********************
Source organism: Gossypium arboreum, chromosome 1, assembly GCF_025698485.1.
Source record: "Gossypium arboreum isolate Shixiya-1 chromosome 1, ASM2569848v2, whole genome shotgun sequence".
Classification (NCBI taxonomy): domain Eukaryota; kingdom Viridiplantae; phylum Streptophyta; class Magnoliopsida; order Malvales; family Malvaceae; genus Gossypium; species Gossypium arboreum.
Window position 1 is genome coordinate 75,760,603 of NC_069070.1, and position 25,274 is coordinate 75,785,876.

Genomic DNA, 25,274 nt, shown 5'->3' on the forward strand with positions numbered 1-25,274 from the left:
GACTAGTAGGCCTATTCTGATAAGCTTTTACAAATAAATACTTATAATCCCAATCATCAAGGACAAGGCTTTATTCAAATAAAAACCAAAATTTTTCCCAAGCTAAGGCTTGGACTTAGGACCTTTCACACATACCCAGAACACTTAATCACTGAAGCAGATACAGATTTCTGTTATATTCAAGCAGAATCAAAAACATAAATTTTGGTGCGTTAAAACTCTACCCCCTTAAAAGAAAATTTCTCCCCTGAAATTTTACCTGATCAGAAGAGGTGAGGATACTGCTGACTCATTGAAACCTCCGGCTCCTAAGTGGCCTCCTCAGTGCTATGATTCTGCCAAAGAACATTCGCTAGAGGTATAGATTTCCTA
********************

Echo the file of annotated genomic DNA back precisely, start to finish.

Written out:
Source organism: Gossypium arboreum, chromosome 1, assembly GCF_025698485.1.
Source record: "Gossypium arboreum isolate Shixiya-1 chromosome 1, ASM2569848v2, whole genome shotgun sequence".
Classification (NCBI taxonomy): domain Eukaryota; kingdom Viridiplantae; phylum Streptophyta; class Magnoliopsida; order Malvales; family Malvaceae; genus Gossypium; species Gossypium arboreum.
Window position 1 is genome coordinate 75,760,603 of NC_069070.1, and position 25,274 is coordinate 75,785,876.

Genomic DNA, 25,274 nt, shown 5'->3' on the forward strand with positions numbered 1-25,274 from the left:
GACTAGTAGGCCTATTCTGATAAGCTTTTACAAATAAATACTTATAATCCCAATCATCAAGGACAAGGCTTTATTCAAATAAAAACCAAAATTTTTCCCAAGCTAAGGCTTGGACTTAGGACCTTTCACACATACCCAGAACACTTAATCACTGAAGCAGATACAGATTTCTGTTATATTCAAGCAGAATCAAAAACATAAATTTTGGTGCGTTAAAACTCTACCCCCTTAAAAGAAAATTTCTCCCCTGAAATTTTACCTGATCAGAAGAGGTGAGGATACTGCTGACTCATTGAAACCTCCGGCTCCTAAGTGGCCTCCTCAGTGCTATGATTCTGCCAAAGAACATTCGCTAGAGGTATAGATTTCCTA